Caoinlin pushed at Begley’s shoulder. He’d changed so much, had become a man, and she hadn’t noticed. Now she saw all too well.
“Wake up,” she said.
“Hm? What?” Begley shot up, blinking blearily. He looked down at Caoinlin and his expression almost broke her heart. “I thought that was a dream.”
She couldn’t help it, she smiled.
And then he kissed her again. She let him. There was something familiar and comforting in the feel and taste of him. After all, she was the one who’d instigated this. And the next time was better.
Afterward, she let him hold her and kiss her. Because Fee had been right, Begley did love her.
She put her hands to Begley’s chest and halted him. She twisted away and sat up, a little dizzy. She snatched her dressing gown from the chair and wrapped it around her.
“Fee?” she called, searching the table, the dish of water, the pouch. All empty.
Begley sat up and scowled after.
“He probably left, Cao.”
She spun around. “Left?”
Begley shrugged. “Do you think he wanted to watch?”
Caoinlin didn’t know what to say to this. “You should go. It’s near dawn.”
Begley glanced toward the balcony and cursed. He leapt out of the bed and gathered his clothes. He dressed and kissed Caoinlin once more and then dashed into the secret passageway.
Caoinlin resumed her search of the room.
The longer she searched the harder her heart began to pound. Soon tears were streaming down her face and she had no idea why other than she needed to find Fee and she couldn’t. She looked under and on top of every piece of furniture, on the balcony, in the drawers, she moved all the chairs.
“Fee? Please, talk to me—” She hung in the middle of the room and wiped the tears from her face, helpless, trembling with worry. “I’m sorry.”
But there was no response. She dressed before Ceara had come in with breakfast.
“Your Highness is up early,” Ceara said and then halted when she saw Caoinlin’s face. The teacup rattled upon its saucer. “What’s wrong?” She practically threw the tray onto the table and rushed to Caoinlin.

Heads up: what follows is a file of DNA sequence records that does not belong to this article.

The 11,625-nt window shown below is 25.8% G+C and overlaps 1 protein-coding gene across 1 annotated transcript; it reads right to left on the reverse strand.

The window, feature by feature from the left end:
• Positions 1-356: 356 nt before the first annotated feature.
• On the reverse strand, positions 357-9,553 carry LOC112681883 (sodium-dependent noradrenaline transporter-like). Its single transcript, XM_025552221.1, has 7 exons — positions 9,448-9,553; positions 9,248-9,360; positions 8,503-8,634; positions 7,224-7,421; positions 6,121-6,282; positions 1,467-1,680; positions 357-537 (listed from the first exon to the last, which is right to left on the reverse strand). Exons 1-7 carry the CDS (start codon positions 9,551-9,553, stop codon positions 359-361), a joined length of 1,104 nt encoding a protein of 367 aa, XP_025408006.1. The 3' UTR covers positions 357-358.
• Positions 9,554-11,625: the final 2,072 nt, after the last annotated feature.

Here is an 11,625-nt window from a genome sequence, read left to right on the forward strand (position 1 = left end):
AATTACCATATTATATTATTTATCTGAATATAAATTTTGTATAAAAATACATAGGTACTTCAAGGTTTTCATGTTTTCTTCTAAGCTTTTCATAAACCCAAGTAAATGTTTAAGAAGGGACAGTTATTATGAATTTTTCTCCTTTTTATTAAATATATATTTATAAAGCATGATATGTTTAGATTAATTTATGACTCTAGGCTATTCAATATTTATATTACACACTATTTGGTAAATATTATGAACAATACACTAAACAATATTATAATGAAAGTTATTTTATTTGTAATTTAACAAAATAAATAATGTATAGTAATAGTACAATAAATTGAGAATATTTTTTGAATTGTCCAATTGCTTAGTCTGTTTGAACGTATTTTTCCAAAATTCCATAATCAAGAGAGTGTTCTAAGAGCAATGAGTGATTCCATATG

“I can’t find Fee,” Caoinlin told her. “Help me look.”
Ceara nodded and followed Caoinlin out of the room. Along the way they enlisted two footman and three more maids.
By nightfall, the entire palace proper had been combed over. Caoinlin even had them unlock the actual door to the old armory where she searched through dusty helmets and behind battered shields. Finally, as night grew deep, Ruairi tracked down his daughter, who was on her hands and knees in the garden courtyard off the Great Hall.
“This is absurd,” he told her, “you have the entire staff searching for a frog.”
Caoinlin glared up at her father, her eyes tearing again. She couldn’t recall the last time she’d cried as much as this. Not even when her grandmother had whipped her with scraps of wet silk.
“He’s not just a frog.”
Ruairi knelt beside her. His disgruntled expression softening.
“You’re right,” he said, “he’s not a pet. If he’s gone missing, I’m sure it is with purpose.”
Her heart gave a guilty thump. She’d had the same thought, but hadn’t wanted to believe it. But if Fee had left intentionally, she feared she knew why.
When she worked her voice through the clench in her throat, she whispered, “But what if something happened to him?”
Ruairi grasped Caoinlin’s arm and coaxed her to her feet.
“In that unlikely circumstance, there is probably nothing you can do.”
Caoinlin’s stomach twisted, her chest constricted around her lungs.
Her father rested his hand on her shoulder. A kindness in his eyes that she had not seen in many years, not since her mother had grown so ill. “But I’m sure that he is fine.”
Caoinlin shook her head. “It’s my fault.”
Ruairi, for the first time in many years, hugged his daughter.
“How is it your fault?”
Caoinlin buried her face in his chest. Ruairi guided his daughter back to her room and sat with her. She slept.